However, I am slightly skeptical of the security if the data from these mouse or keyboard is not encrypted. If the data is encoded in some way by a software for the biometric input to retrieve it, it shouldn't be a big deal for a worm or the spywares to extract it from that software.
Maybe this would also be another of those cases of compromising security for convenience.
Saturday, September 11, 2004
The viruses are largely alike: They are designed to spread by attaching copies of the program to e-mail messages and download additional features from compromised Web sites. Moreover, they are all difficult to clean from an infected Microsoft Windows-based PC, because they stop the system from connecting to antivirus Web sites to download updates.
The fact that several similar variations of MyDoom have been released in quick succession suggest that a more lethal version may be in the works, said Sam Curry, vice president of product management for Computer Associates International's eTrust software.
Now it was time to make an easy upgrade. When I launched the new FireFox for the first time, it did show me some components which were incompatible, stuff llike my extensions etc.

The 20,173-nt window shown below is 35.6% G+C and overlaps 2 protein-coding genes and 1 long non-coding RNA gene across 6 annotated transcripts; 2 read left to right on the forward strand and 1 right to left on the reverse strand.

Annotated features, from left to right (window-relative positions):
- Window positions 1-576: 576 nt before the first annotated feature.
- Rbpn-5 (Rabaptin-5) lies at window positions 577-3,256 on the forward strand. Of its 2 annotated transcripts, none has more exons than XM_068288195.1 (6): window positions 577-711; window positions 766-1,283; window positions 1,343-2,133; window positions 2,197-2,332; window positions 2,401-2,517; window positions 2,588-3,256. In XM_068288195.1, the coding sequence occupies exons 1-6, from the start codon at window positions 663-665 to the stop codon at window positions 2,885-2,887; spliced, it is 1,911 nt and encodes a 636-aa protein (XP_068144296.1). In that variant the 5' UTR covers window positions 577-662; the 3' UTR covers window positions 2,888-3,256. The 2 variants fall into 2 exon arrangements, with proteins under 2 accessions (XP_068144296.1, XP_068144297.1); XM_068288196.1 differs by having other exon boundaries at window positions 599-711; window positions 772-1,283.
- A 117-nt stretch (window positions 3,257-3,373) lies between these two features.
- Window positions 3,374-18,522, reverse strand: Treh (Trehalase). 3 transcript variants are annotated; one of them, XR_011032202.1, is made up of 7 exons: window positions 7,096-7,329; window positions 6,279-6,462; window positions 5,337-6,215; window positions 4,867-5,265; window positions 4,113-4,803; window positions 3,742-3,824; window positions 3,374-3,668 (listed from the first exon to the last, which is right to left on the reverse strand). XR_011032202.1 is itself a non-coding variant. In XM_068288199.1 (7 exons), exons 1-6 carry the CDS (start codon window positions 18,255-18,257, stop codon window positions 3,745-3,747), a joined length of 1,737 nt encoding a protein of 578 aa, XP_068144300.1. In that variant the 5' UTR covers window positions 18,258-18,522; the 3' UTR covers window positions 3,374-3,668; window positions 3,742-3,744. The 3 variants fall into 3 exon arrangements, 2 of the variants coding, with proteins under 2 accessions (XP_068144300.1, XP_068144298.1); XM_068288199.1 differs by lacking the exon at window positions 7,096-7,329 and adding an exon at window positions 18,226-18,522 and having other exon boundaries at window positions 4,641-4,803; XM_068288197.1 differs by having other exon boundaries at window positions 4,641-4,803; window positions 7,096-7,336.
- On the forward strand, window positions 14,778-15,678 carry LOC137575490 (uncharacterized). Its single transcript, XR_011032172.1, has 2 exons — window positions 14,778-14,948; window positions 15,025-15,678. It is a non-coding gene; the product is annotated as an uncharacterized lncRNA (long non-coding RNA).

No big deal. Just had to go to the authors's webpages to get the new installations!
So download one today and test it out. If all goes well, this will become the Preview Release of Firefox 1.0 !
Get the latest Branch nightlies here.
Friday, September 10, 2004
Software in the 1980s, when usability was "invented," was all about computer-human interaction. A lot of software still is. But the Internet brings us a new kind of software: software that's about human-human interaction.
Discussion groups. Social networking. Online classifieds. Oh, and, uh, email. It's all software that mediates between people, not between the human and the computer.
When you're writing software that mediates between people, after you get the usability right, you have to get the social interface right. And the social interface is more important. The best UI in the world won't save software with an awkward social interface.
Over the next decade, I expect that software companies will hire people trained as anthropologists and ethnographers to work on social interface design. Instead of building usability labs, they'll go out into the field and write ethnographies. And hopefully, we'll figure out the new principles of social interface design.